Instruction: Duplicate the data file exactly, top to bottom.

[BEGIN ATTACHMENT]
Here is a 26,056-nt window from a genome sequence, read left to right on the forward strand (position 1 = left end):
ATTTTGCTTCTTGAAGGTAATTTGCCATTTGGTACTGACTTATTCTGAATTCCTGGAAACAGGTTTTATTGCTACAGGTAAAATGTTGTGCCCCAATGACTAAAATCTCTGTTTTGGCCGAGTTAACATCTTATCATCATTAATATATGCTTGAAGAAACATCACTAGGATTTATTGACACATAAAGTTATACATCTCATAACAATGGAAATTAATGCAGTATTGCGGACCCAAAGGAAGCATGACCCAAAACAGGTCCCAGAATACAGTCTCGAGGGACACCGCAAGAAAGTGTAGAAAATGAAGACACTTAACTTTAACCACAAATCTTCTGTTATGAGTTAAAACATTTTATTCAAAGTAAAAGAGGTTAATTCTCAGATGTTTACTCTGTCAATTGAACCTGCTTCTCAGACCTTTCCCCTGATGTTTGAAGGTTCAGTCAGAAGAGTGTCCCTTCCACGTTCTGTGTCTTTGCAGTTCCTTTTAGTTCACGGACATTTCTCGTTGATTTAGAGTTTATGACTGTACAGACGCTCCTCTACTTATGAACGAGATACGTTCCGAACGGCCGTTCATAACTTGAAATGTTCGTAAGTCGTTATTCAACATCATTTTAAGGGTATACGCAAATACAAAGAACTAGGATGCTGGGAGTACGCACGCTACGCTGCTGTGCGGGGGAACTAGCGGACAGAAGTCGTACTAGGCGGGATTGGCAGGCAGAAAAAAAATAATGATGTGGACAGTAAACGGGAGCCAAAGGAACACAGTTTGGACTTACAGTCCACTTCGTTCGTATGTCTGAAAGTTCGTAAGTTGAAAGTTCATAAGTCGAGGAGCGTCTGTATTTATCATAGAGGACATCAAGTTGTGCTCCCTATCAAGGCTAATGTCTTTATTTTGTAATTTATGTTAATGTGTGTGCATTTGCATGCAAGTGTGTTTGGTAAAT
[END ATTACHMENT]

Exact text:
Here is a 26,056-nt window from a genome sequence, read left to right on the forward strand (position 1 = left end):
ATTTTGCTTCTTGAAGGTAATTTGCCATTTGGTACTGACTTATTCTGAATTCCTGGAAACAGGTTTTATTGCTACAGGTAAAATGTTGTGCCCCAATGACTAAAATCTCTGTTTTGGCCGAGTTAACATCTTATCATCATTAATATATGCTTGAAGAAACATCACTAGGATTTATTGACACATAAAGTTATACATCTCATAACAATGGAAATTAATGCAGTATTGCGGACCCAAAGGAAGCATGACCCAAAACAGGTCCCAGAATACAGTCTCGAGGGACACCGCAAGAAAGTGTAGAAAATGAAGACACTTAACTTTAACCACAAATCTTCTGTTATGAGTTAAAACATTTTATTCAAAGTAAAAGAGGTTAATTCTCAGATGTTTACTCTGTCAATTGAACCTGCTTCTCAGACCTTTCCCCTGATGTTTGAAGGTTCAGTCAGAAGAGTGTCCCTTCCACGTTCTGTGTCTTTGCAGTTCCTTTTAGTTCACGGACATTTCTCGTTGATTTAGAGTTTATGACTGTACAGACGCTCCTCTACTTATGAACGAGATACGTTCCGAACGGCCGTTCATAACTTGAAATGTTCGTAAGTCGTTATTCAACATCATTTTAAGGGTATACGCAAATACAAAGAACTAGGATGCTGGGAGTACGCACGCTACGCTGCTGTGCGGGGGAACTAGCGGACAGAAGTCGTACTAGGCGGGATTGGCAGGCAGAAAAAAAATAATGATGTGGACAGTAAACGGGAGCCAAAGGAACACAGTTTGGACTTACAGTCCACTTCGTTCGTATGTCTGAAAGTTCGTAAGTTGAAAGTTCATAAGTCGAGGAGCGTCTGTATTTATCATAGAGGACATCAAGTTGTGCTCCCTATCAAGGCTAATGTCTTTATTTTGTAATTTATGTTAATGTGTGTGCATTTGCATGCAAGTGTGTTTGGTAAAT